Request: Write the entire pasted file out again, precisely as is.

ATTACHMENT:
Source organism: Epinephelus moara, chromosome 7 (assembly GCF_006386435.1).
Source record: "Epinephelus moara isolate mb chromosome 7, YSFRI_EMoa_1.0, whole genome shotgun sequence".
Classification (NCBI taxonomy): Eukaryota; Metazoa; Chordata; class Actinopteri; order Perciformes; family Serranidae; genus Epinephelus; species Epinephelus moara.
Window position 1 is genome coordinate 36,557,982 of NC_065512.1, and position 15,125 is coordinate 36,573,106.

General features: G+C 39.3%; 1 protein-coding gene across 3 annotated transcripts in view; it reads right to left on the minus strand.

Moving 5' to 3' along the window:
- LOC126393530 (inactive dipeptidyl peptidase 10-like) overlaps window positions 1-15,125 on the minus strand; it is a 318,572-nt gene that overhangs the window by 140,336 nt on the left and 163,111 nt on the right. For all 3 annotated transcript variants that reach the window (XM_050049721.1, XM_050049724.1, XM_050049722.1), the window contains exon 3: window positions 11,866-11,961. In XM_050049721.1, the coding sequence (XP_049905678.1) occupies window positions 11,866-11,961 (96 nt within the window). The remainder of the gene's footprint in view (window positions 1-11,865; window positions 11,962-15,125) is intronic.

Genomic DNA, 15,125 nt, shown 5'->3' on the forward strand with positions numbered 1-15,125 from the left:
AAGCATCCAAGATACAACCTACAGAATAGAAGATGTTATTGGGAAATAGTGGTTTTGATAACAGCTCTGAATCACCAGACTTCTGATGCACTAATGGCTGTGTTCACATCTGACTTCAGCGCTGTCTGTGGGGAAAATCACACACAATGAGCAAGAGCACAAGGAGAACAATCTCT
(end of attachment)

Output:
Source organism: Epinephelus moara, chromosome 7 (assembly GCF_006386435.1).
Source record: "Epinephelus moara isolate mb chromosome 7, YSFRI_EMoa_1.0, whole genome shotgun sequence".
Classification (NCBI taxonomy): Eukaryota; Metazoa; Chordata; class Actinopteri; order Perciformes; family Serranidae; genus Epinephelus; species Epinephelus moara.
Window position 1 is genome coordinate 36,557,982 of NC_065512.1, and position 15,125 is coordinate 36,573,106.

General features: G+C 39.3%; 1 protein-coding gene across 3 annotated transcripts in view; it reads right to left on the minus strand.

Moving 5' to 3' along the window:
- LOC126393530 (inactive dipeptidyl peptidase 10-like) overlaps window positions 1-15,125 on the minus strand; it is a 318,572-nt gene that overhangs the window by 140,336 nt on the left and 163,111 nt on the right. For all 3 annotated transcript variants that reach the window (XM_050049721.1, XM_050049724.1, XM_050049722.1), the window contains exon 3: window positions 11,866-11,961. In XM_050049721.1, the coding sequence (XP_049905678.1) occupies window positions 11,866-11,961 (96 nt within the window). The remainder of the gene's footprint in view (window positions 1-11,865; window positions 11,962-15,125) is intronic.

Genomic DNA, 15,125 nt, shown 5'->3' on the forward strand with positions numbered 1-15,125 from the left:
AAGCATCCAAGATACAACCTACAGAATAGAAGATGTTATTGGGAAATAGTGGTTTTGATAACAGCTCTGAATCACCAGACTTCTGATGCACTAATGGCTGTGTTCACATCTGACTTCAGCGCTGTCTGTGGGGAAAATCACACACAATGAGCAAGAGCACAAGGAGAACAATCTCT